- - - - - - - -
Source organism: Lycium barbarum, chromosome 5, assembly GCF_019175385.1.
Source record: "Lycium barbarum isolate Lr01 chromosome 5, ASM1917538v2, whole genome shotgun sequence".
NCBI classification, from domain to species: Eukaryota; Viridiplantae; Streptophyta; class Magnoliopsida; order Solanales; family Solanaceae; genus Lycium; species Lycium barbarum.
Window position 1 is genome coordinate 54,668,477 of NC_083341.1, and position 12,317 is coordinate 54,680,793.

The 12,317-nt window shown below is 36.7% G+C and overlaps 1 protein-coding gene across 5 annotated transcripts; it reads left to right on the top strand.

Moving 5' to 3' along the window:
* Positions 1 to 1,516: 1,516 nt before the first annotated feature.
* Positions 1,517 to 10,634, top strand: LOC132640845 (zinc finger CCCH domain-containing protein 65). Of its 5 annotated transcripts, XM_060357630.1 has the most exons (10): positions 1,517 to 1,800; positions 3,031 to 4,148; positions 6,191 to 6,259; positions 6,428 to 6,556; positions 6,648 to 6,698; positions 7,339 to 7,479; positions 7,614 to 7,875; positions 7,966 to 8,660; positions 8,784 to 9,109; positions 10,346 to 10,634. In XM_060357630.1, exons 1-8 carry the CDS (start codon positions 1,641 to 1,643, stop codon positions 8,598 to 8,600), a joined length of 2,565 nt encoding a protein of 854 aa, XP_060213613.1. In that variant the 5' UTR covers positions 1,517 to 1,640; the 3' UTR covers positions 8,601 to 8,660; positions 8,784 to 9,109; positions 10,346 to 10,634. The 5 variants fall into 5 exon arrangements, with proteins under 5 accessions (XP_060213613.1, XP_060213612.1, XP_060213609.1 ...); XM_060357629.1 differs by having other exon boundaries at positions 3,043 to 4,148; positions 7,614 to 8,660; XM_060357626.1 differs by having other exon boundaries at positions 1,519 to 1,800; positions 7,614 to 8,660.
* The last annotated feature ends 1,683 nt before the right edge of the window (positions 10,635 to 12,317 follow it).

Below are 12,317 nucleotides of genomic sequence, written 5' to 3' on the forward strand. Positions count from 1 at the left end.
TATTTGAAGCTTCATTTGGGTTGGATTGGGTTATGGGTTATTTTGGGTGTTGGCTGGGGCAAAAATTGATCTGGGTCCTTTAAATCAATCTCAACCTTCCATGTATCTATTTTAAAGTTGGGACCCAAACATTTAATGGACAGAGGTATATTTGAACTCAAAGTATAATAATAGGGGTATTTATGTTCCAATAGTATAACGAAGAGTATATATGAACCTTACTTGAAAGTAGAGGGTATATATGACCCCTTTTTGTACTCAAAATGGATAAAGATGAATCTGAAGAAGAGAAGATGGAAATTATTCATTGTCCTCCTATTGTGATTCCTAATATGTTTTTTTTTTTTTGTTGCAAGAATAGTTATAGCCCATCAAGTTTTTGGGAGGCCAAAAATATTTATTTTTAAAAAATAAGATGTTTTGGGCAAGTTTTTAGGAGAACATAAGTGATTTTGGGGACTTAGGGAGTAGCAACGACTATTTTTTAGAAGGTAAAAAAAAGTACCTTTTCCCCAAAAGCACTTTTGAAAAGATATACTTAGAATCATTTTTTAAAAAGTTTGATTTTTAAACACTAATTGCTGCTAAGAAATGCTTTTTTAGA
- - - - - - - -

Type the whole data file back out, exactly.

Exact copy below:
Source organism: Lycium barbarum, chromosome 5, assembly GCF_019175385.1.
Source record: "Lycium barbarum isolate Lr01 chromosome 5, ASM1917538v2, whole genome shotgun sequence".
NCBI classification, from domain to species: Eukaryota; Viridiplantae; Streptophyta; class Magnoliopsida; order Solanales; family Solanaceae; genus Lycium; species Lycium barbarum.
Window position 1 is genome coordinate 54,668,477 of NC_083341.1, and position 12,317 is coordinate 54,680,793.

The 12,317-nt window shown below is 36.7% G+C and overlaps 1 protein-coding gene across 5 annotated transcripts; it reads left to right on the top strand.

Moving 5' to 3' along the window:
* Positions 1 to 1,516: 1,516 nt before the first annotated feature.
* Positions 1,517 to 10,634, top strand: LOC132640845 (zinc finger CCCH domain-containing protein 65). Of its 5 annotated transcripts, XM_060357630.1 has the most exons (10): positions 1,517 to 1,800; positions 3,031 to 4,148; positions 6,191 to 6,259; positions 6,428 to 6,556; positions 6,648 to 6,698; positions 7,339 to 7,479; positions 7,614 to 7,875; positions 7,966 to 8,660; positions 8,784 to 9,109; positions 10,346 to 10,634. In XM_060357630.1, exons 1-8 carry the CDS (start codon positions 1,641 to 1,643, stop codon positions 8,598 to 8,600), a joined length of 2,565 nt encoding a protein of 854 aa, XP_060213613.1. In that variant the 5' UTR covers positions 1,517 to 1,640; the 3' UTR covers positions 8,601 to 8,660; positions 8,784 to 9,109; positions 10,346 to 10,634. The 5 variants fall into 5 exon arrangements, with proteins under 5 accessions (XP_060213613.1, XP_060213612.1, XP_060213609.1 ...); XM_060357629.1 differs by having other exon boundaries at positions 3,043 to 4,148; positions 7,614 to 8,660; XM_060357626.1 differs by having other exon boundaries at positions 1,519 to 1,800; positions 7,614 to 8,660.
* The last annotated feature ends 1,683 nt before the right edge of the window (positions 10,635 to 12,317 follow it).

Below are 12,317 nucleotides of genomic sequence, written 5' to 3' on the forward strand. Positions count from 1 at the left end.
TATTTGAAGCTTCATTTGGGTTGGATTGGGTTATGGGTTATTTTGGGTGTTGGCTGGGGCAAAAATTGATCTGGGTCCTTTAAATCAATCTCAACCTTCCATGTATCTATTTTAAAGTTGGGACCCAAACATTTAATGGACAGAGGTATATTTGAACTCAAAGTATAATAATAGGGGTATTTATGTTCCAATAGTATAACGAAGAGTATATATGAACCTTACTTGAAAGTAGAGGGTATATATGACCCCTTTTTGTACTCAAAATGGATAAAGATGAATCTGAAGAAGAGAAGATGGAAATTATTCATTGTCCTCCTATTGTGATTCCTAATATGTTTTTTTTTTTTTGTTGCAAGAATAGTTATAGCCCATCAAGTTTTTGGGAGGCCAAAAATATTTATTTTTAAAAAATAAGATGTTTTGGGCAAGTTTTTAGGAGAACATAAGTGATTTTGGGGACTTAGGGAGTAGCAACGACTATTTTTTAGAAGGTAAAAAAAAGTACCTTTTCCCCAAAAGCACTTTTGAAAAGATATACTTAGAATCATTTTTTAAAAAGTTTGATTTTTAAACACTAATTGCTGCTAAGAAATGCTTTTTTAGA